results the nearer the known points are to one another, and the simpler
the line.

The application of the law of continuity or steadiness, therefore,
means no less than that it is possible, from a finite, frequently not
even a very large, number of individual results, to obtain the means of
predicting the result for an infinitely large number of unexamined
cases. The instrument derived from this law, therefore, is an eminently
_scientific_ one.

The value of this instrument is still greater if it succeeds in
expressing the relation A = f(B) in strict mathematical form. First, the
result of the determination of a number of individual values of that
function is represented as a table of co-ordinated values. By the
graphic process above described, or by its equivalent, the mathematical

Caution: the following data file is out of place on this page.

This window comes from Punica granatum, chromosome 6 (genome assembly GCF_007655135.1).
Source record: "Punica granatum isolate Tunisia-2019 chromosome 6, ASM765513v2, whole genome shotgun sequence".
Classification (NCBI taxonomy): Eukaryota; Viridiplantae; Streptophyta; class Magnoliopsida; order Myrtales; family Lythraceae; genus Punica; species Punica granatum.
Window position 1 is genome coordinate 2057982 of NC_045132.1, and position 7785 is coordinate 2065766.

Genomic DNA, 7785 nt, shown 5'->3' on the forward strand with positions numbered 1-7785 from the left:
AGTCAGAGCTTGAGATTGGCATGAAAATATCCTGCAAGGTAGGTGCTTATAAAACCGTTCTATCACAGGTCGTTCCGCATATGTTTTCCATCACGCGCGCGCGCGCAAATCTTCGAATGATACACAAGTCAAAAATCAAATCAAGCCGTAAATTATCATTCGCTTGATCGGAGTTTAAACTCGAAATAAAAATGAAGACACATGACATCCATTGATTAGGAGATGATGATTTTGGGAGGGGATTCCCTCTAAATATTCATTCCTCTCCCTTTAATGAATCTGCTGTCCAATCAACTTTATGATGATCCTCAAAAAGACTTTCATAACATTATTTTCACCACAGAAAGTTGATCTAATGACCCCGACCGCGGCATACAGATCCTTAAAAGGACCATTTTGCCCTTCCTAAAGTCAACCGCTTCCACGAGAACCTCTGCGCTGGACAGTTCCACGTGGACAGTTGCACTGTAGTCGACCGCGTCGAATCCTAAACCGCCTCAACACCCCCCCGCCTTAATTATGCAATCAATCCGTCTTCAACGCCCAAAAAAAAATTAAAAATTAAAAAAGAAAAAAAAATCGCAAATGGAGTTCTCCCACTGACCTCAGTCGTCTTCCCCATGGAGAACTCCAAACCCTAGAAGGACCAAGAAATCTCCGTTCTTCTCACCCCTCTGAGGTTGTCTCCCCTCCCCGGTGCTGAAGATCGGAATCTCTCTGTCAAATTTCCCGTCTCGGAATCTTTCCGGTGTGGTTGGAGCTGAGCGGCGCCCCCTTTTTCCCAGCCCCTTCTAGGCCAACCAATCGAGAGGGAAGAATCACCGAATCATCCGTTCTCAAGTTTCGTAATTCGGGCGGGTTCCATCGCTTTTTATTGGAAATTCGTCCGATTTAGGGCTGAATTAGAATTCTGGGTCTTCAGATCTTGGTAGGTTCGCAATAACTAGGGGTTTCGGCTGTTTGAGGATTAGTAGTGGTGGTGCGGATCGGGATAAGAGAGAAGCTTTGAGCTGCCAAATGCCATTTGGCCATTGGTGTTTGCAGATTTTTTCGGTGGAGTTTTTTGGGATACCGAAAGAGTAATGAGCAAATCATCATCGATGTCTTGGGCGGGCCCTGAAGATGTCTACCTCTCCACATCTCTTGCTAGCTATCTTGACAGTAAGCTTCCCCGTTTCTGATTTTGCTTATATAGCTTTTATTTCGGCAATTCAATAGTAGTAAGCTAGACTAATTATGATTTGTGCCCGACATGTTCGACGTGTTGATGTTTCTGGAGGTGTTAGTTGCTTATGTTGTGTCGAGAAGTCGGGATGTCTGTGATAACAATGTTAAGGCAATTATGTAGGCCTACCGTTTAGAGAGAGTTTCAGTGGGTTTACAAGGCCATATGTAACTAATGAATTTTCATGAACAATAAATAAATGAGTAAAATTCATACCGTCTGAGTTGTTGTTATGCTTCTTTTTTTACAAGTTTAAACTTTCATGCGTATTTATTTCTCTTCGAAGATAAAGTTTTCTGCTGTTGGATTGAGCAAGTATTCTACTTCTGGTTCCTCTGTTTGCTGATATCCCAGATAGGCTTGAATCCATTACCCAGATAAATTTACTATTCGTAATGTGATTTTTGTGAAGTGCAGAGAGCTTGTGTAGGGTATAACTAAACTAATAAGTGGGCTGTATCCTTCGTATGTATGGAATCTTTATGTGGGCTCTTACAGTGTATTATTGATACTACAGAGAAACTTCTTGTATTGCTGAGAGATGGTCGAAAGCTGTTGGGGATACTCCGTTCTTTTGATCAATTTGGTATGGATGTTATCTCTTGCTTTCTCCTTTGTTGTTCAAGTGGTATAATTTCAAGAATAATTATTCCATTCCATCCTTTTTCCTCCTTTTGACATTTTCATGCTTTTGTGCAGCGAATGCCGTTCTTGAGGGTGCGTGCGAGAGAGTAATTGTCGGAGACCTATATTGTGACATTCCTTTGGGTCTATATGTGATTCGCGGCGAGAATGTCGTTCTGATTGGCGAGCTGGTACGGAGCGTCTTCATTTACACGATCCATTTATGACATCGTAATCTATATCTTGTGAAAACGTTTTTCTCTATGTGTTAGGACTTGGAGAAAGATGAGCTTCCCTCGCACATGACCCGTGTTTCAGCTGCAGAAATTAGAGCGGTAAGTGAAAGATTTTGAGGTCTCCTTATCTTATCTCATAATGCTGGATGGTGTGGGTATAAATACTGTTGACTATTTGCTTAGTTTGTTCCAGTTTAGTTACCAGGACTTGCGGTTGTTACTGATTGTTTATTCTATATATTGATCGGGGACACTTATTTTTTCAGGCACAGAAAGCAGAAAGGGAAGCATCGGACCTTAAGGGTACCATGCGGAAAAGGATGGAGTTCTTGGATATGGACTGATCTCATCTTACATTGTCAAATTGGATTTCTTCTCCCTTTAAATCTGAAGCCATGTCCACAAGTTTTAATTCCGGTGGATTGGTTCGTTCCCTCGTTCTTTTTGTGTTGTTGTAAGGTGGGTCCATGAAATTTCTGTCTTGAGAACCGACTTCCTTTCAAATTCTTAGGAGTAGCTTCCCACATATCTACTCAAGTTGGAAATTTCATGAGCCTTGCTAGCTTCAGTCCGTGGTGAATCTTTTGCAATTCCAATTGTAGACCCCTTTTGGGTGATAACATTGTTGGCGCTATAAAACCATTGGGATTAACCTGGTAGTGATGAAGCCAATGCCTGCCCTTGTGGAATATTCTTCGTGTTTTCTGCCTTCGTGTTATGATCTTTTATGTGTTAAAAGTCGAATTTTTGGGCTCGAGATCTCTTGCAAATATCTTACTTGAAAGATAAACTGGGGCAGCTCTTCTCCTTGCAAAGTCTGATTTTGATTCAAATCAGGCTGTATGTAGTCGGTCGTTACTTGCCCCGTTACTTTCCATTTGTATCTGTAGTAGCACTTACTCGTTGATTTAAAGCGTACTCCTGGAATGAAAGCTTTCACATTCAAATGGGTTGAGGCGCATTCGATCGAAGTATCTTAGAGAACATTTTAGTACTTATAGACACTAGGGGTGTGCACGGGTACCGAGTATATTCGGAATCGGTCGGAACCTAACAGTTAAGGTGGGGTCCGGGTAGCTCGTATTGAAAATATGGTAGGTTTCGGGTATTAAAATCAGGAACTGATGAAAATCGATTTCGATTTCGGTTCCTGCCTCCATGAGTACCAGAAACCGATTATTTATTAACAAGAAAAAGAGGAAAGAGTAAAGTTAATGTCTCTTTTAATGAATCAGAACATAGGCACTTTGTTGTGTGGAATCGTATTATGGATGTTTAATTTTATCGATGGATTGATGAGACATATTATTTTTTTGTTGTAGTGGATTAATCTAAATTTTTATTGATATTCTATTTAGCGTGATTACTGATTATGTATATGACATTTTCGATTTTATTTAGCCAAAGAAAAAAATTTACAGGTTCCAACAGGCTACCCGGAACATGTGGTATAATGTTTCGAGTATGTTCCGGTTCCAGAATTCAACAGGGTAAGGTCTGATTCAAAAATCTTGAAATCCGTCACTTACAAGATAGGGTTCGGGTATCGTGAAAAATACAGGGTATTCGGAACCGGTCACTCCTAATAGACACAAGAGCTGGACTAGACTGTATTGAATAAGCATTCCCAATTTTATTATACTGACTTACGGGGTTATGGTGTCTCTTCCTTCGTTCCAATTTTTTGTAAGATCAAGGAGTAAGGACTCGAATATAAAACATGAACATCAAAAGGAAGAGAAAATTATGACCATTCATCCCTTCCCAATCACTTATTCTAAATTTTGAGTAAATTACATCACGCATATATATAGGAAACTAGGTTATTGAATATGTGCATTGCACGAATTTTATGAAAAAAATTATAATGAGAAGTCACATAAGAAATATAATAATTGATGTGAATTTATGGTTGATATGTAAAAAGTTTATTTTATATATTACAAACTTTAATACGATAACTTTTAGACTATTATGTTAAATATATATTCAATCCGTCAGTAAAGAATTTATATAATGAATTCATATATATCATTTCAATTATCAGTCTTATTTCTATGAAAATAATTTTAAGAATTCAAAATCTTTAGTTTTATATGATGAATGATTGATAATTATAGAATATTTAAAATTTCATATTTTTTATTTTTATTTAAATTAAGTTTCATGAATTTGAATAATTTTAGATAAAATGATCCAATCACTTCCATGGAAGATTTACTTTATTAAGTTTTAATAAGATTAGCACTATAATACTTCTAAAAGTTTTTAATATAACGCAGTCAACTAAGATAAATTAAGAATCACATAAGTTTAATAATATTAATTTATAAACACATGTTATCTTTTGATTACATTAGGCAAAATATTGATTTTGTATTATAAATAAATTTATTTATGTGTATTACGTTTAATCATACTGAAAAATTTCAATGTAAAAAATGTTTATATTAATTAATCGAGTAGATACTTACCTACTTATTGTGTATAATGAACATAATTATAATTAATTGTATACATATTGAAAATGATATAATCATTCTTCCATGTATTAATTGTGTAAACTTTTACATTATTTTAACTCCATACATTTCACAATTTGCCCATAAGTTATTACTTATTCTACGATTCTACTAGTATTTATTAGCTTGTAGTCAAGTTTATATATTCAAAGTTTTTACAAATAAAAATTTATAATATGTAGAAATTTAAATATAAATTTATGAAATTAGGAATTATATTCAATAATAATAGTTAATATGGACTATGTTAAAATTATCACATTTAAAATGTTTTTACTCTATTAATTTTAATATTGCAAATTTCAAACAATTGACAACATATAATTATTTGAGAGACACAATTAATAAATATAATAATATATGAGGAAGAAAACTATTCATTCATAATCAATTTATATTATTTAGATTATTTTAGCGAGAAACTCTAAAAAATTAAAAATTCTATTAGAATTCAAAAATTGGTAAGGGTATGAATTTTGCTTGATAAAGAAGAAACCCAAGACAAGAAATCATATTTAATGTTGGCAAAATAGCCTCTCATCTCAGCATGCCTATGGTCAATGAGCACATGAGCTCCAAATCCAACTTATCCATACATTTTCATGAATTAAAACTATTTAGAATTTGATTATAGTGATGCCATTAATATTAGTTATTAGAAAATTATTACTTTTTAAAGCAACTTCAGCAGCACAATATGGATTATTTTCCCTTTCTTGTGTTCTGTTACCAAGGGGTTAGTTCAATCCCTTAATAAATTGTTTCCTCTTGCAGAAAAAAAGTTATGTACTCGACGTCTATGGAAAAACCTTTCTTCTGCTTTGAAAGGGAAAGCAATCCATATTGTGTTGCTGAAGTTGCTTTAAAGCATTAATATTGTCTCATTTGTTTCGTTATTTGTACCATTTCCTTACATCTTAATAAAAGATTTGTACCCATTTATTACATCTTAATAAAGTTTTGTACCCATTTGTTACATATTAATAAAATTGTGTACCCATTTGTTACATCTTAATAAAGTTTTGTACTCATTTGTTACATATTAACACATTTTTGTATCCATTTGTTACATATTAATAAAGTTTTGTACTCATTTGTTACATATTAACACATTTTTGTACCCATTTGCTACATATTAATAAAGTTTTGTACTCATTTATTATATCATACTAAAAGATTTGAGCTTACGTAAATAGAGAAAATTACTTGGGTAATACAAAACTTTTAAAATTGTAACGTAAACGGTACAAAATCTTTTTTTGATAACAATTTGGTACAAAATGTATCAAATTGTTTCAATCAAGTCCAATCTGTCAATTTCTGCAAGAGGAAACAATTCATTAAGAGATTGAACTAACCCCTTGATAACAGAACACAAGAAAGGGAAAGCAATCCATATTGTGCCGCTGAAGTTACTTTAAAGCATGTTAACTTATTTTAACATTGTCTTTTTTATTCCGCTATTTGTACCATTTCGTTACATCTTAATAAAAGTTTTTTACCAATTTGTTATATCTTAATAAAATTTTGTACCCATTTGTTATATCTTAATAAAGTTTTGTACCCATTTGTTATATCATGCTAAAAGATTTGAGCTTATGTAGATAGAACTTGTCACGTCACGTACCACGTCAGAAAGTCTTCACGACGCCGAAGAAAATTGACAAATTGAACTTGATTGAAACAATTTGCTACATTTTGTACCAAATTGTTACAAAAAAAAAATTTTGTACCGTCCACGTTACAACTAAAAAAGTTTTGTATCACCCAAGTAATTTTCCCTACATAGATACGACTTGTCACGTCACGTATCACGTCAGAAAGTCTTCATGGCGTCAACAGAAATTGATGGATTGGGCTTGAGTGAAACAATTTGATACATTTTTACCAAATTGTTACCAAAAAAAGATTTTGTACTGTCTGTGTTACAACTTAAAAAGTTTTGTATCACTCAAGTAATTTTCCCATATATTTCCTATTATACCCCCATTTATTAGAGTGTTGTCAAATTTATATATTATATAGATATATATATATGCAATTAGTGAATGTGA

process of interpolation, this table is so extended that it also
supplies all the intermediate values. But this is still a case of a
mechanical co-ordination of the corresponding values. Often we succeed,
especially in the relation of simple or pure concepts, in finding a
general mathematical rule by which the magnitude A can be derived from
the magnitude B, and reversely. This is the only instance in which we
speak of a natural law in the quantitative sense.

Thus, for example, we can observe what volume a given quantity of air
occupies when successively subjected to different pressures. If we
arrange all these values together in a table, we can also calculate
the volume for all the intermediate pressures. But on close inspection
of the corresponding numbers of pressure and volume we notice that
they are in inverse ratio, or that when multiplied by one another
their products will be the same. If we denote the space by v and the
pressure by p, this fact assumes the mathematical form p·v = K, in
which K is a definite number depending upon the quantity of air, the
unit of pressure, etc., but remaining unchanged in an experimental
series in which these factors stay the same. The general functional